Sunday, February 05, 2012
Sermon: Ephesians 1: 1-14 Blessed in Christ
There’s a very popular question being asked these days. If you own a mobile phone, I’m almost certain you’ve asked it, or been asked it, in this past week. The phone goes off in a crowded bus, or in the middle of a shop, or even if you’re in the middle of a field (and have signal!) and the person on the other end wants to know: Where are you?
That might seem an odd question to ask you this morning - you might think the preacher has gone mad. Surely we’re in Aghavea Church, but I want to ask you anyway - where are you? You see, as Paul begins his letter to the Church in Ephesus, he reminds them where they are: ‘To the saints who are in Ephesus and are faithful in Christ Jesus.’ (1:1).
He’s saying that they’re not just in Ephesus, they’re also in Christ, because they’re trusting in him. Yet even if we know where we are (in Aghavea, in Christ), it’s still important to see where you are - have you ever seen the street maps or the hospital map with the star or the arrow which declares ‘You are here’? Seeing where we are sometimes only makes sense when we see the big picture.
These opening verses of Ephesians give us the big picture, and show us exactly what it means to be in Christ. They take us from eternity past (before the foundation of the world in verse 4), through time, to eternity future (the fullness of time in verse 10 and our inheritance of verse 14). These fourteen verses (eight sentences in English) are one big sentence, as Paul bursts forth in praise of God because of the way he has blessed us in Christ.
There’s so much in these verses that you could take a year to explore them and still not be finished, but don’t worry, we’re just going to spend a few minutes looking at what we have in Christ.
Paul tells the Ephesians that they have been blessed in Christ with every spiritual blessing in the heavenly places. They lack nothing, they have been given everything they need in Christ. The rest of the sentence is like an extended version of the chorus ‘Count your blessings’, as Paul shows us what those blessings are in Christ:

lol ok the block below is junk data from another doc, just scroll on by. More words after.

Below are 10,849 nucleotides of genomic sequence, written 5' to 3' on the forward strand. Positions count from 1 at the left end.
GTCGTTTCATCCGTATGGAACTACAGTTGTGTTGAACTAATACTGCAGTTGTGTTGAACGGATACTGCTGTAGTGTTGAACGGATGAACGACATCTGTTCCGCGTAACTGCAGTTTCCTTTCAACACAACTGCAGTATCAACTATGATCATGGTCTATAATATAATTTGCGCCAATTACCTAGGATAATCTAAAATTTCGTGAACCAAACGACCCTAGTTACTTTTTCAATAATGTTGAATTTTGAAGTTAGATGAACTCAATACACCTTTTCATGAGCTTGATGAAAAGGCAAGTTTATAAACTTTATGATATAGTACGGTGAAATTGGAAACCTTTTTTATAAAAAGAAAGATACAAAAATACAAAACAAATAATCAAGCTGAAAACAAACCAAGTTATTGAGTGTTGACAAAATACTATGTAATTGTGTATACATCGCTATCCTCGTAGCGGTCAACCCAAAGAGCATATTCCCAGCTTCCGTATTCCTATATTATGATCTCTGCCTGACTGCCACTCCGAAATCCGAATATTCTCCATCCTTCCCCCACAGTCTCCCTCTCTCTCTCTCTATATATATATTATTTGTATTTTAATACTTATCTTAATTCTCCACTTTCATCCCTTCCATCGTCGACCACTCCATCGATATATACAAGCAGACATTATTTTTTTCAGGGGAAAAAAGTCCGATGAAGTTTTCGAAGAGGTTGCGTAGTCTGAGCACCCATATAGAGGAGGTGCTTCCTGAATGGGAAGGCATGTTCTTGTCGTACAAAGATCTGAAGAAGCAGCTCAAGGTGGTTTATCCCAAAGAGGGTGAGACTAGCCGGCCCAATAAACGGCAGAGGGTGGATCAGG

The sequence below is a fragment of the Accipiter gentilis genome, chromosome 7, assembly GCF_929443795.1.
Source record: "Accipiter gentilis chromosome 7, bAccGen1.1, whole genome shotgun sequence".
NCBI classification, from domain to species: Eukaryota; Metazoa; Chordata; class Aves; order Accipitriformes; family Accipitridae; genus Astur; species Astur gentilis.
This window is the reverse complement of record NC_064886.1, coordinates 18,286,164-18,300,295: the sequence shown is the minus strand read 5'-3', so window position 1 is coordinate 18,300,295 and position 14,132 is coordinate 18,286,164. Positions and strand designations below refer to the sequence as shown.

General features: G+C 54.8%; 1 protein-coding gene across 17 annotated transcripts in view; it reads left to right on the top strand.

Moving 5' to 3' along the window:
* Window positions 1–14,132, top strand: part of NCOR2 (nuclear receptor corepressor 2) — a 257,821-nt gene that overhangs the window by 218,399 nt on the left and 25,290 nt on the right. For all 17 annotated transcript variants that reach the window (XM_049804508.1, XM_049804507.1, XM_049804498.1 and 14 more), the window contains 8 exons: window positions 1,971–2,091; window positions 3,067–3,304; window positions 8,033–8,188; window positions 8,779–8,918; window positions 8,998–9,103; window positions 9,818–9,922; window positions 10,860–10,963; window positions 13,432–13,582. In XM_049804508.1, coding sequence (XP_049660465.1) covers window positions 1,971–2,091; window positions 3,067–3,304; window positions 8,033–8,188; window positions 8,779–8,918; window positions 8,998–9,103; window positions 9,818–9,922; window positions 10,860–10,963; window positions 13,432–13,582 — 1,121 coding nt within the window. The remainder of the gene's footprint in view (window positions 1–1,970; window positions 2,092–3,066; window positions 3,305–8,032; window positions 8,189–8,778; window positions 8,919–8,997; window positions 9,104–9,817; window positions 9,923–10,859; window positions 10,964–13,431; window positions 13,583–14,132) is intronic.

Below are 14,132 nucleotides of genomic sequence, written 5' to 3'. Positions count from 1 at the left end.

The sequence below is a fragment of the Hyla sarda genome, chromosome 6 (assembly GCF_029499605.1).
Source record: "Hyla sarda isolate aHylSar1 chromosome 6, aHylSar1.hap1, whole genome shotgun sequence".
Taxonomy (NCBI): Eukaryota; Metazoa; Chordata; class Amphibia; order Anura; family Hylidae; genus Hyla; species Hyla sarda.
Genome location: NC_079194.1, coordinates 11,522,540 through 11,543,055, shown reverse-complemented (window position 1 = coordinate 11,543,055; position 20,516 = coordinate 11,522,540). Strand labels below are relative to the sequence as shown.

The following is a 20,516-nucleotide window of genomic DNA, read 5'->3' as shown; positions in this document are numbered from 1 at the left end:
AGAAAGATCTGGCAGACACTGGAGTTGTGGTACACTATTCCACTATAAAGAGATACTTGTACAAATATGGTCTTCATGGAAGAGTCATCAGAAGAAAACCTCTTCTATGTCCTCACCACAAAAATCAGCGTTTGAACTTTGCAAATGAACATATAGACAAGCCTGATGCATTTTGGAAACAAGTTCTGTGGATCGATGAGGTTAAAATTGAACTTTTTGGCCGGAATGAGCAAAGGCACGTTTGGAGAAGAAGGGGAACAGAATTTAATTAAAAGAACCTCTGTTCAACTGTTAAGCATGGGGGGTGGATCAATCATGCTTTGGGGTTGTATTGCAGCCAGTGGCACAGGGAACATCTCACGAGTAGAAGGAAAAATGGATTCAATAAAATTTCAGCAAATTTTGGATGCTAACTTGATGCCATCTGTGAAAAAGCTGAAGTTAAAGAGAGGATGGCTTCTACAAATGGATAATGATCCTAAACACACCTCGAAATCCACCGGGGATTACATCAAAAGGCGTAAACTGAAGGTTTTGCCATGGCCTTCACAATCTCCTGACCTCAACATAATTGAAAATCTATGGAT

We have been chosen in Christ to be holy and blameless before him - before we were even born, before the world even came into being, God had chosen you and me in Christ. We are chosen and predestined for adoption as his children, not because of any merit of our own; not because God saw in us any good thing; but simply according to the good pleasure of his will, to the praise of his glorious grace.
We have been welcomed into God’s family, not because we were good enough, or smart enough, or important enough; but simply because God gives us what we don’t deserve. It clear to see, when we consider that in Christ we have redemption through his blood, the forgiveness of our sins. We don’t bring anything to the table, only our sinfulness. God in his grace, in Christ Jesus, has forgiven us and cleansed us, and redeemed us.
(Are you still counting?) As if that wasn’t enough, God has also revealed to us the mystery of his will, the plan God has been working on, the meaning and purpose of history - the thing we’re all heading towards: ‘to unite all things in him, things in heaven and things on earth.’ You see, Jesus is right at the centre of God’s cosmic plan and purpose, in him, everything will come together, and we have a part in God’s plan when we are in Christ.